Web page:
A Handful of Games Industry CEOs Make Entirely Too Much Money

All of the money, none of the talent.

In 2020, Activision Blizzard CEO Bobby Kotick received over $154 million in compensation. For comparison, the median Activision employee compensation package was $99,100, so Kotick’s making their salary in just a little over an hour. Those figures, plus financial details from other industry giants like Electronic Arts and Zynga, are now available thanks to a new report from market intelligence firm Games One.

That data includes a mixture of figures pulled from stock, benefits, bonuses, and CEO salaries at publicly-traded companies, placing Kotick at the number two spot on the list for highest-paid CEO. The gap between Kotick’s $154,613,318 and the $99,100 median puts Activision Blizzard at a 1 to 1,560 ratio, and the timeline gets a little messy, but this is all for 2020 only. That’s the year after Activision Blizzard put almost 800 people out of work, but the year before it laid off even more in its esports division, Kotick’s 2020 financial compensation report also pre-dates the filing for the Activision Blizzard gender discrimination lawsuit, but not his shitty behavior.

Considering 2020 marked a year of growth for video games stemming from pandemic spending, it’s a bleak feeling to look at the numbers besides Game One’s top ten list and compare it to some of those employee earnings. If you’re curious, the firm’s full report lists over 40 CEOs making a combined $842 million in compensation, but the top few are some of the most egregious:

  1. Robert Antokol, Playtika CEO ($372,008,176)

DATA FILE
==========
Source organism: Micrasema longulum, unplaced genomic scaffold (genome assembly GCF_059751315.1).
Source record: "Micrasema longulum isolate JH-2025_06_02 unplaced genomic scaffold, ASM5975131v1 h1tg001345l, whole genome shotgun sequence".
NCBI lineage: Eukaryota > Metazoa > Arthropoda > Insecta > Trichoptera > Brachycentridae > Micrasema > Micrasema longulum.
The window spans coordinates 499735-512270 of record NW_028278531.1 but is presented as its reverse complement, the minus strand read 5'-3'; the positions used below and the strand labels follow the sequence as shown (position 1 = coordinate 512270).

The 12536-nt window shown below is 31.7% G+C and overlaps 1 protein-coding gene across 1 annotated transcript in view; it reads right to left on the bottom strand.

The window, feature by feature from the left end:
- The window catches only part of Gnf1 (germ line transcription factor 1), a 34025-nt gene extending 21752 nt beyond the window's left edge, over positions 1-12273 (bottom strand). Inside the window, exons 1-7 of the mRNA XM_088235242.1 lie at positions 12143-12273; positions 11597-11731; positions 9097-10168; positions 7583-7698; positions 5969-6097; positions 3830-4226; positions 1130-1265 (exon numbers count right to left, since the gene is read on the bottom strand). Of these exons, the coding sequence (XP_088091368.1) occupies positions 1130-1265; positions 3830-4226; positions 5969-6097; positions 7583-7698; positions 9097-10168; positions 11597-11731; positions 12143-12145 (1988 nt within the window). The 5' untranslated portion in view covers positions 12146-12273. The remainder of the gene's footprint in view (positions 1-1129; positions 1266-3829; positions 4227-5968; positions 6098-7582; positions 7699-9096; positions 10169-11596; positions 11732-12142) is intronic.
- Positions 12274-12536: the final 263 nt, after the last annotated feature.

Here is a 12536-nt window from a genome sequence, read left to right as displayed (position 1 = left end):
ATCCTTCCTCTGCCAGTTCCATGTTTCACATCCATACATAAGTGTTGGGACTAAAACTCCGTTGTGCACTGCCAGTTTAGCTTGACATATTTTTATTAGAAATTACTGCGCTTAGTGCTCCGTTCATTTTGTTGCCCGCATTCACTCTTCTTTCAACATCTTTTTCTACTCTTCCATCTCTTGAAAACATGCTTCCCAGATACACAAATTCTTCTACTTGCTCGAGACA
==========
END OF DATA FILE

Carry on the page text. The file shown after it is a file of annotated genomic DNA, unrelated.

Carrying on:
2. Bobby Kotick, Activision Blizzard CEO ($154,613,318)
  3. Andrew Paradise, Skillz CEO ($103,321,052)
  4. Andrew Wilson, Electronic Arts CEO ($34,715,802)
  5. Frank Gibeau, Zynga CEO ($32,003,768)

So while $842 million seems like an ungodly sum for any forty-something odd people combined to make, the top five account for most of it, but just Kotick and Playtika CEO Robert Antokol account for more than half of that total.

The list’s top earner from Playtika didn’t report a pay gap ratio, but there were notable discrepancies from companies like GameStop. In 2019, the retailer laid off hundreds of store employees and Game Informer staff, only to turn around in 2020 and argue its stores were “essential retail,” and that made it okay to put employees in dangerous, public-facing situations where they could expose themselves to a deadly virus. GameStop lost that battle, though that didn’t prevent leadership from floating around other dystopian ideas; like that time, they considered holding a contest for labor hours over one Black Friday.  The CEO at GameStop at the time, George Sherman, wasn’t there for very long (2019-2021), but he did get to experience all of those highlights, netting him just over $7.5 million in compensation.

At the bottom of those figures, Games One explains how the board votes to elect these people, placing them in these positions of power and rewarding them with these huge sums of money. The report calls the list, “democracy in action,” and ends with a prediction that, “executive compensation will continue to rise.”

It’s weird how that works—all of the money, none of the talent. GameStop’s wage gap ratio has it at 1 to 650, and there’s not anyone doing any amount of work that justifies some of these divides. It grows more frustrating when you look down the list, recognize that the gap is not quite so severe in all cases, and understand no one is contributing that much value to a company.

I don’t have a specific cut-off number for you, but I can tell you there is no one contributing tens of millions of dollars worth of talent to these places and that there comes a certain point when your compensation is no longer ethical.